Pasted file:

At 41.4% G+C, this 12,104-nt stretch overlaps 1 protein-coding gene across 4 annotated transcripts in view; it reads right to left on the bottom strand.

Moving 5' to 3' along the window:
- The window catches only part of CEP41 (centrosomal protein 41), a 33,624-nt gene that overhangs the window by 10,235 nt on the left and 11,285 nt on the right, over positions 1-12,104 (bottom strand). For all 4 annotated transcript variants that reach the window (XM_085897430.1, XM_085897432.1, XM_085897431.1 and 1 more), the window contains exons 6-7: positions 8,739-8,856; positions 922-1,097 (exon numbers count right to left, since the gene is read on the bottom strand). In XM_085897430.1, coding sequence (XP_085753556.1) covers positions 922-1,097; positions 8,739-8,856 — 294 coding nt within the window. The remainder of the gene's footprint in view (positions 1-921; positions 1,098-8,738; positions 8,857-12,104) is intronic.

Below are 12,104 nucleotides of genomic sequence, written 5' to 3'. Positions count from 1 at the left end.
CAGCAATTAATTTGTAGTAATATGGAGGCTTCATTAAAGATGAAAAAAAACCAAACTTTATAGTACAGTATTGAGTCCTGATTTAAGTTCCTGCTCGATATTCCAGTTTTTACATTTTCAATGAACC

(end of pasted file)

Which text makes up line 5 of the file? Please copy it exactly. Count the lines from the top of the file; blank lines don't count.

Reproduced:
CAGCAATTAATTTGTAGTAATATGGAGGCTTCATTAAAGATGAAAAAAAACCAAACTTTATAGTACAGTATTGAGTCCTGATTTAAGTTCCTGCTCGATATTCCAGTTTTTACATTTTCAATGAACC